Peter McPherson, president of the Association of Public and Land-grant Universities, issued a statement Monday expressing strong support for the move of the six editors and 31 editorial board members of Lingua, a top linguistics journal, to resign to protest Elsevier pricing. The protest has attracted considerable attention among advocates for open-access publishing (in which materials are available free online).
McPherson's statement expressed strong support for the argument made by the linguistics professors that their work should be available to the public. “As publishers have merged and become more powerful, universities are often paying more for publishers’ markups. The federal government makes massive investments in researchers, staff and facilities to advance knowledge; publishers do not. Universities similarly make big investments in research. University faculty generally are the authors, editors and reviewers of the articles coming out of that research. To get their articles published, faculty usually must transfer significant copyrights to the publishers. Then the publishers sell back to the universities the very content they as a group produced, and at steadily higher subscription prices. The system is fundamentally broken,” said McPherson.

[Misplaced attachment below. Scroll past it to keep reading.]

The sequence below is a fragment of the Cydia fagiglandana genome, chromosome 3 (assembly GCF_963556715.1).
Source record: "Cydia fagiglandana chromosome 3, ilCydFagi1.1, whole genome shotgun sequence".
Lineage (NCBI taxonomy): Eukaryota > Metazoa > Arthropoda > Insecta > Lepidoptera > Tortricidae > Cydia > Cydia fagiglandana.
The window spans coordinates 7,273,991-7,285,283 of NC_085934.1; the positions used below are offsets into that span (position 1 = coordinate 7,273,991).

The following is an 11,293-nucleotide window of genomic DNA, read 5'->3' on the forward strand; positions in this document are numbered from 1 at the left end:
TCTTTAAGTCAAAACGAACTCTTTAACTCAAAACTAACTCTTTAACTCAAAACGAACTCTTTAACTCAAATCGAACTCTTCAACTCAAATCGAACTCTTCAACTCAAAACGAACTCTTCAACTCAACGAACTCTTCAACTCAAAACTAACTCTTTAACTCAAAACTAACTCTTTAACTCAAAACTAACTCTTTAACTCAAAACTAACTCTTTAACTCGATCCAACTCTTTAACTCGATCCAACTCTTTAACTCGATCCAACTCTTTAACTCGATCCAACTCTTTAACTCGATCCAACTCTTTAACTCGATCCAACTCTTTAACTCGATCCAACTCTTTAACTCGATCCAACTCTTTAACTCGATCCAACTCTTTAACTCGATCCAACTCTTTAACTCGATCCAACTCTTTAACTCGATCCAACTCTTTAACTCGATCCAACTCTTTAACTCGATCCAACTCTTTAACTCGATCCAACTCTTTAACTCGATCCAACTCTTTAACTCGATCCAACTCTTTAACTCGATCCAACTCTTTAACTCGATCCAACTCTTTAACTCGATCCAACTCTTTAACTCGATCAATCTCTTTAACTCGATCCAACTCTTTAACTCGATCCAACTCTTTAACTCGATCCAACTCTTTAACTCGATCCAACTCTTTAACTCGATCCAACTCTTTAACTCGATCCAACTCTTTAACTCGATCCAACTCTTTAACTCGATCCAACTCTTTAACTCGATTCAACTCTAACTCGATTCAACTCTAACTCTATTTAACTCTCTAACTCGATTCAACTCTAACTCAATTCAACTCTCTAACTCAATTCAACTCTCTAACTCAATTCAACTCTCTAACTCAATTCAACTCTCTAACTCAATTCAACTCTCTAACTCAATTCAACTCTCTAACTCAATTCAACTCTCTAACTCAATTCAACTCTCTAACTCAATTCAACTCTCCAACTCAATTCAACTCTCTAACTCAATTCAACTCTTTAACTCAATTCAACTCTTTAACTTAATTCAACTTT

He added, “While we do not know all the details of Lingua’s particular case, it’s abundantly clear that the frustrations of its editors and editorial board are widespread. Scholars, librarians and university administrators are committed to the free exchange of ideas and information and a growing number find that dissemination of knowledge is being significantly hampered. In a day and age when the public can get information from seemingly unlimited sources, the world of academic publishing has been more consolidated into a limited number of tightly controlled channels.”
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